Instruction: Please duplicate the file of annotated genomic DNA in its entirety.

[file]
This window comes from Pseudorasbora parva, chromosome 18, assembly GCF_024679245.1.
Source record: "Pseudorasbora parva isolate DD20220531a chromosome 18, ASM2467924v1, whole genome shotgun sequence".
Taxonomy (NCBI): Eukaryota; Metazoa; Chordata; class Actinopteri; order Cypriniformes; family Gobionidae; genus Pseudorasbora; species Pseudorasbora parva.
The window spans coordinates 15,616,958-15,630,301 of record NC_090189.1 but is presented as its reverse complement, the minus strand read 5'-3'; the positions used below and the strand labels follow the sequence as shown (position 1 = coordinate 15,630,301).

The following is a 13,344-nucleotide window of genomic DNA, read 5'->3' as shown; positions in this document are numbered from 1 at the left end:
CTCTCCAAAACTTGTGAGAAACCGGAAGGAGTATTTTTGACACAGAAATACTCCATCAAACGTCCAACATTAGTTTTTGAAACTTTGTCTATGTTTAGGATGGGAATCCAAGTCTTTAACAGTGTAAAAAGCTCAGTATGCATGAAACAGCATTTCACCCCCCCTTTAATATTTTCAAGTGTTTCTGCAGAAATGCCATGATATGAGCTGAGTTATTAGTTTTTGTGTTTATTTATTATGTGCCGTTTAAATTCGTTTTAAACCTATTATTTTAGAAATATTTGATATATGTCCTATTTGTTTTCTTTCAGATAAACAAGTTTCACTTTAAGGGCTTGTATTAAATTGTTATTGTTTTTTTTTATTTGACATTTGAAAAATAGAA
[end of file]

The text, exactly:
This window comes from Pseudorasbora parva, chromosome 18, assembly GCF_024679245.1.
Source record: "Pseudorasbora parva isolate DD20220531a chromosome 18, ASM2467924v1, whole genome shotgun sequence".
Taxonomy (NCBI): Eukaryota; Metazoa; Chordata; class Actinopteri; order Cypriniformes; family Gobionidae; genus Pseudorasbora; species Pseudorasbora parva.
The window spans coordinates 15,616,958-15,630,301 of record NC_090189.1 but is presented as its reverse complement, the minus strand read 5'-3'; the positions used below and the strand labels follow the sequence as shown (position 1 = coordinate 15,630,301).

The following is a 13,344-nucleotide window of genomic DNA, read 5'->3' as shown; positions in this document are numbered from 1 at the left end:
CTCTCCAAAACTTGTGAGAAACCGGAAGGAGTATTTTTGACACAGAAATACTCCATCAAACGTCCAACATTAGTTTTTGAAACTTTGTCTATGTTTAGGATGGGAATCCAAGTCTTTAACAGTGTAAAAAGCTCAGTATGCATGAAACAGCATTTCACCCCCCCTTTAATATTTTCAAGTGTTTCTGCAGAAATGCCATGATATGAGCTGAGTTATTAGTTTTTGTGTTTATTTATTATGTGCCGTTTAAATTCGTTTTAAACCTATTATTTTAGAAATATTTGATATATGTCCTATTTGTTTTCTTTCAGATAAACAAGTTTCACTTTAAGGGCTTGTATTAAATTGTTATTGTTTTTTTTTATTTGACATTTGAAAAATAGAA